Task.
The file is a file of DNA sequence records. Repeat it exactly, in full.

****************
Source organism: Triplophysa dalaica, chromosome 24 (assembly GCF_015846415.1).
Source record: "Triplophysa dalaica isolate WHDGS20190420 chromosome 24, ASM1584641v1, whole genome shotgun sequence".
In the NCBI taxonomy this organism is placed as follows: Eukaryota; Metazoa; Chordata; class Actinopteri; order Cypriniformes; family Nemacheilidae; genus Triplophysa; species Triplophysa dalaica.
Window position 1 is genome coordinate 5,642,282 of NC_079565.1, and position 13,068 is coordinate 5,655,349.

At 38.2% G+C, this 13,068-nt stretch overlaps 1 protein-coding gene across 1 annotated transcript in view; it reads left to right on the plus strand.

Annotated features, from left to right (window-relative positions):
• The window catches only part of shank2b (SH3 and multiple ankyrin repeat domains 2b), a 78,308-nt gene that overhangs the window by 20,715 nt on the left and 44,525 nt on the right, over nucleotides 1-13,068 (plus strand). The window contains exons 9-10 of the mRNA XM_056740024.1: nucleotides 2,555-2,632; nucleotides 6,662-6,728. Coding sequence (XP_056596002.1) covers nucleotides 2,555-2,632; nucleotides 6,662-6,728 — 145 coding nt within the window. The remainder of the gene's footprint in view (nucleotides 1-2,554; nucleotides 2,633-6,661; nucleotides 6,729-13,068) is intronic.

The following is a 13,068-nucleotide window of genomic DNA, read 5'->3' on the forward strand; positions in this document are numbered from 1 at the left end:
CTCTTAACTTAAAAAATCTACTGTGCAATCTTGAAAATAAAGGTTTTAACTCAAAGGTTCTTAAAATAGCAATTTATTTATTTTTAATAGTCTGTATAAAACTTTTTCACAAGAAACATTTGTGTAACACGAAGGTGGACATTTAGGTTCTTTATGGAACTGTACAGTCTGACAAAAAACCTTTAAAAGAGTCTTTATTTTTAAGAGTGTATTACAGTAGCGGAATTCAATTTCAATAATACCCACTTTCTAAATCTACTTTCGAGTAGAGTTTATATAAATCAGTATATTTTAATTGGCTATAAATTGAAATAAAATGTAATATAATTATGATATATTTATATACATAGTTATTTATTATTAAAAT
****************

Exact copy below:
Source organism: Triplophysa dalaica, chromosome 24 (assembly GCF_015846415.1).
Source record: "Triplophysa dalaica isolate WHDGS20190420 chromosome 24, ASM1584641v1, whole genome shotgun sequence".
In the NCBI taxonomy this organism is placed as follows: Eukaryota; Metazoa; Chordata; class Actinopteri; order Cypriniformes; family Nemacheilidae; genus Triplophysa; species Triplophysa dalaica.
Window position 1 is genome coordinate 5,642,282 of NC_079565.1, and position 13,068 is coordinate 5,655,349.

At 38.2% G+C, this 13,068-nt stretch overlaps 1 protein-coding gene across 1 annotated transcript in view; it reads left to right on the plus strand.

Annotated features, from left to right (window-relative positions):
• The window catches only part of shank2b (SH3 and multiple ankyrin repeat domains 2b), a 78,308-nt gene that overhangs the window by 20,715 nt on the left and 44,525 nt on the right, over nucleotides 1-13,068 (plus strand). The window contains exons 9-10 of the mRNA XM_056740024.1: nucleotides 2,555-2,632; nucleotides 6,662-6,728. Coding sequence (XP_056596002.1) covers nucleotides 2,555-2,632; nucleotides 6,662-6,728 — 145 coding nt within the window. The remainder of the gene's footprint in view (nucleotides 1-2,554; nucleotides 2,633-6,661; nucleotides 6,729-13,068) is intronic.

The following is a 13,068-nucleotide window of genomic DNA, read 5'->3' on the forward strand; positions in this document are numbered from 1 at the left end:
CTCTTAACTTAAAAAATCTACTGTGCAATCTTGAAAATAAAGGTTTTAACTCAAAGGTTCTTAAAATAGCAATTTATTTATTTTTAATAGTCTGTATAAAACTTTTTCACAAGAAACATTTGTGTAACACGAAGGTGGACATTTAGGTTCTTTATGGAACTGTACAGTCTGACAAAAAACCTTTAAAAGAGTCTTTATTTTTAAGAGTGTATTACAGTAGCGGAATTCAATTTCAATAATACCCACTTTCTAAATCTACTTTCGAGTAGAGTTTATATAAATCAGTATATTTTAATTGGCTATAAATTGAAATAAAATGTAATATAATTATGATATATTTATATACATAGTTATTTATTATTAAAAT